by Mitch Kokai
Senior Political Analyst, John Locke Foundation
Editors at National Review Online consider former U.S. Sen. Ben Sasse’s challenging new role.
“Our kids simply don’t know what an adult is anymore — or how to become one,” wrote Ben Sasse, now president of the University of Florida, in 2017’s The Vanishing American Adult. More evidence for Sasse’s thesis emerged the first day of his tenure at the university. A hundred protesters showed up at the door of Sasse’s office, pounding on it and presenting a list of “demands.”
The behavior of this rabble is not surprising, rather all too typical. The modern American college campus is replete with such behavior. “We are sick and tired of having our rights and freedoms set aflame, and this so-called president hasn’t even started work yet,” huffed a post from the protesters on the Instagram page of the school’s chapter of Young Democratic Socialists of America. Even though Sasse only started this week, this isn’t the first time students have protested against him. Last year, during visits to campus to finalize his hiring, sessions open to student questioning were repeatedly disrupted.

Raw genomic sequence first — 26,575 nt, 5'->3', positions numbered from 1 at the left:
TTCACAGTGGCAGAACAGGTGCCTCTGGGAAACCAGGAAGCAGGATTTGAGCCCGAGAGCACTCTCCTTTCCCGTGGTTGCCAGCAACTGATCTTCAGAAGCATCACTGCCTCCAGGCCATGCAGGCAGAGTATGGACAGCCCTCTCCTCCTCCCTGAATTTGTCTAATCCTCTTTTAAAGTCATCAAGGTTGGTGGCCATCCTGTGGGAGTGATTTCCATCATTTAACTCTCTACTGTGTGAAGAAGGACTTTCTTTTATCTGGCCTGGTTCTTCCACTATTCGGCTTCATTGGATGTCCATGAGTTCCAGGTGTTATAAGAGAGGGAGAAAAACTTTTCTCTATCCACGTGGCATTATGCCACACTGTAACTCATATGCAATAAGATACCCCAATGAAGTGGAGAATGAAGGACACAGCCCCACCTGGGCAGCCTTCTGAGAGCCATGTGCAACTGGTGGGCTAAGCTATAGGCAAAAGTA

The protesters’ anger seems to derive largely from the fact that, during his time as senator, he dared to voice conservative opinions on matters such as abortion and same-sex marriage. Never mind that Sasse has repeatedly said that he would not threaten those who disagreed with his views. Last year, Sasse said of his new position that “one of the things that’s appealing about this, frankly, is the opportunity to step back from politics.”
Sasse served as president of Midland University in Nebraska before entering the U.S. Senate, and has thought and written extensively about how to improve colleges and universities. “We need higher education to transform more lives by offering more accountability, more experimentation, more institutional diversity, more intellectual curiosity, more adaptive learning, and more degrees and certifications,” Sasse write in the Atlantic last year. “We need a rethink, renewal, and expansion—tinkering around the edges won’t cut it.” Frightening stuff, huh?